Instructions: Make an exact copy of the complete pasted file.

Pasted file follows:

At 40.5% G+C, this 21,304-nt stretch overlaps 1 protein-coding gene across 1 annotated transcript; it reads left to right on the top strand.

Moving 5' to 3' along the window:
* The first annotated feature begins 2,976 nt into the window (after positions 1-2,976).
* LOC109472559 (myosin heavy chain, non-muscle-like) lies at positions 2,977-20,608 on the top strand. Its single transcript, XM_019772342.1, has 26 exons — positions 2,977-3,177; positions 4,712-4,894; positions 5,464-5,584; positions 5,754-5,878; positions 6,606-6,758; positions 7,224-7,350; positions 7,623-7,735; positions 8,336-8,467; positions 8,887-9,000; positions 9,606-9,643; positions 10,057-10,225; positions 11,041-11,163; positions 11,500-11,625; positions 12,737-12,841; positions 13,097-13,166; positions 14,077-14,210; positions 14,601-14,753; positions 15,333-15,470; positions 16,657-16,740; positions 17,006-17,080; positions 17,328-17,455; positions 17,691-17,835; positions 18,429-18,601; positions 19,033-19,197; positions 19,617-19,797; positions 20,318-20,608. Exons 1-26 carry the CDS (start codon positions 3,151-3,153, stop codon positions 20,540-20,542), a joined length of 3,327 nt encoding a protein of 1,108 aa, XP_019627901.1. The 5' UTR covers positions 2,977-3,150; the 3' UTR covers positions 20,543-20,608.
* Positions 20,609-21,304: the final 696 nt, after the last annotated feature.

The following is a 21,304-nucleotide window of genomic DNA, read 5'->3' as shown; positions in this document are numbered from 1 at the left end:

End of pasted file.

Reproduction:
At 40.5% G+C, this 21,304-nt stretch overlaps 1 protein-coding gene across 1 annotated transcript; it reads left to right on the top strand.

Moving 5' to 3' along the window:
* The first annotated feature begins 2,976 nt into the window (after positions 1-2,976).
* LOC109472559 (myosin heavy chain, non-muscle-like) lies at positions 2,977-20,608 on the top strand. Its single transcript, XM_019772342.1, has 26 exons — positions 2,977-3,177; positions 4,712-4,894; positions 5,464-5,584; positions 5,754-5,878; positions 6,606-6,758; positions 7,224-7,350; positions 7,623-7,735; positions 8,336-8,467; positions 8,887-9,000; positions 9,606-9,643; positions 10,057-10,225; positions 11,041-11,163; positions 11,500-11,625; positions 12,737-12,841; positions 13,097-13,166; positions 14,077-14,210; positions 14,601-14,753; positions 15,333-15,470; positions 16,657-16,740; positions 17,006-17,080; positions 17,328-17,455; positions 17,691-17,835; positions 18,429-18,601; positions 19,033-19,197; positions 19,617-19,797; positions 20,318-20,608. Exons 1-26 carry the CDS (start codon positions 3,151-3,153, stop codon positions 20,540-20,542), a joined length of 3,327 nt encoding a protein of 1,108 aa, XP_019627901.1. The 5' UTR covers positions 2,977-3,150; the 3' UTR covers positions 20,543-20,608.
* Positions 20,609-21,304: the final 696 nt, after the last annotated feature.

The following is a 21,304-nucleotide window of genomic DNA, read 5'->3' as shown; positions in this document are numbered from 1 at the left end: